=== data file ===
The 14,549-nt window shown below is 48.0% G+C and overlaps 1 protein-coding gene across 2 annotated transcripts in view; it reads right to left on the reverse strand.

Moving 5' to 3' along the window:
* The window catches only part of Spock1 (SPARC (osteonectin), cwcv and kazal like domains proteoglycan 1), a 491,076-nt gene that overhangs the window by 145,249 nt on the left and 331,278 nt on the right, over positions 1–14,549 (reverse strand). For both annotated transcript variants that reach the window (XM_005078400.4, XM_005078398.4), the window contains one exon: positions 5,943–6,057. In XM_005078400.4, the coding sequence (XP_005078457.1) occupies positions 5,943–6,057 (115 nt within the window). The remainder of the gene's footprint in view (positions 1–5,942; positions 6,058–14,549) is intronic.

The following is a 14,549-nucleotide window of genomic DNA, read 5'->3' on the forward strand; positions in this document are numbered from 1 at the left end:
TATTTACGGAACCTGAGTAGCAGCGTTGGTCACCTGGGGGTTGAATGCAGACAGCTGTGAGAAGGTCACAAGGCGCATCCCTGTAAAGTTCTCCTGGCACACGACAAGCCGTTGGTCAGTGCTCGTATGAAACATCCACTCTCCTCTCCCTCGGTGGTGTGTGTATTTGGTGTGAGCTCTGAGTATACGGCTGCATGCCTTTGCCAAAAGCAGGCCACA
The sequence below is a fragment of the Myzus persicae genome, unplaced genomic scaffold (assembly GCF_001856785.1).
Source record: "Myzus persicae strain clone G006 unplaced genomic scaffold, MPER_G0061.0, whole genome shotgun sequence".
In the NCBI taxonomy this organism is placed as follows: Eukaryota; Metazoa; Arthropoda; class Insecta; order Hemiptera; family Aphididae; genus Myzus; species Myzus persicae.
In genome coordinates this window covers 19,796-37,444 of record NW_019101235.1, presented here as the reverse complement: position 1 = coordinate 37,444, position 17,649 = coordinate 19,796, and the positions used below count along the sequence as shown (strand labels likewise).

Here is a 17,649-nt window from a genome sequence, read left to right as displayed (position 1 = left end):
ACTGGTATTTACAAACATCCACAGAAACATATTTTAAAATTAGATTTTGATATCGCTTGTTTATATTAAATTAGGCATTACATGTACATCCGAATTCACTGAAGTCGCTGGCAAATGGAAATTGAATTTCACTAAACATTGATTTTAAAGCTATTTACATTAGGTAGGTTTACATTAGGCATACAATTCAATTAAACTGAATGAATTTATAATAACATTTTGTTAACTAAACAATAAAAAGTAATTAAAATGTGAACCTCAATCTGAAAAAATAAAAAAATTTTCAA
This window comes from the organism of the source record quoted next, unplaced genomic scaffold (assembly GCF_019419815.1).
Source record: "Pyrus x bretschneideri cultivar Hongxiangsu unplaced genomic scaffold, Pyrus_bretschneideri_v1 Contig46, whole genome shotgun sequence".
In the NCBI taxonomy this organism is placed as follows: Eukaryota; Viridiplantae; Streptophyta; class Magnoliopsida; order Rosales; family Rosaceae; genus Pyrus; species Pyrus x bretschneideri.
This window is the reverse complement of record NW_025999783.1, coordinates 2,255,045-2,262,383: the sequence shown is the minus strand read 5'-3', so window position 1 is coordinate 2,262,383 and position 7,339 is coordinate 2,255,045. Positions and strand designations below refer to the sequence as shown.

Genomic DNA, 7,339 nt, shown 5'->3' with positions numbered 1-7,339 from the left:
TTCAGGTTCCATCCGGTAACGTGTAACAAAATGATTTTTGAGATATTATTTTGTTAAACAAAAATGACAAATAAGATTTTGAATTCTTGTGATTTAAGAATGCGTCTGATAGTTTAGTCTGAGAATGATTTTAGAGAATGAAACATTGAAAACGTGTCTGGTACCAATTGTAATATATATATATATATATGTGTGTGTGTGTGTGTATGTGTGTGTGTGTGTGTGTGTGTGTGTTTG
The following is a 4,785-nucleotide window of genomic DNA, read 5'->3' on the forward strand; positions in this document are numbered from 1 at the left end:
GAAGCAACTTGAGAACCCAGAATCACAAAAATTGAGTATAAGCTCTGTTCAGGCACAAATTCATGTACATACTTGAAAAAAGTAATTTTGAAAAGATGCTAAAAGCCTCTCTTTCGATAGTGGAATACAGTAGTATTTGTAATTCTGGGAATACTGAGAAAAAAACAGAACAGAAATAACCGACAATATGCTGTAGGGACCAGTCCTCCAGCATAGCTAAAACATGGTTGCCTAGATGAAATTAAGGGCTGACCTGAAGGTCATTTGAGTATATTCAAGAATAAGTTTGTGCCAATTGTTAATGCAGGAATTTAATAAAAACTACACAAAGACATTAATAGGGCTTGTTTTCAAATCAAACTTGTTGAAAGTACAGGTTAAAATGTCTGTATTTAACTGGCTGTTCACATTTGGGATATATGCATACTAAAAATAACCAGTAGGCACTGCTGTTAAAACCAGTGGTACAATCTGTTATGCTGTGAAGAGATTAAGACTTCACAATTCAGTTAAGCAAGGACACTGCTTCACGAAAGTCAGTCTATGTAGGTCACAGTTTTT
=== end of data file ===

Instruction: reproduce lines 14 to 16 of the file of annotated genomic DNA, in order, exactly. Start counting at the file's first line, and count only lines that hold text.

In the NCBI taxonomy this organism is placed as follows: Eukaryota; Viridiplantae; Streptophyta; class Magnoliopsida; order Rosales; family Rosaceae; genus Pyrus; species Pyrus x bretschneideri.
This window is the reverse complement of record NW_025999783.1, coordinates 2,255,045-2,262,383: the sequence shown is the minus strand read 5'-3', so window position 1 is coordinate 2,262,383 and position 7,339 is coordinate 2,255,045. Positions and strand designations below refer to the sequence as shown.

Genomic DNA, 7,339 nt, shown 5'->3' with positions numbered 1-7,339 from the left: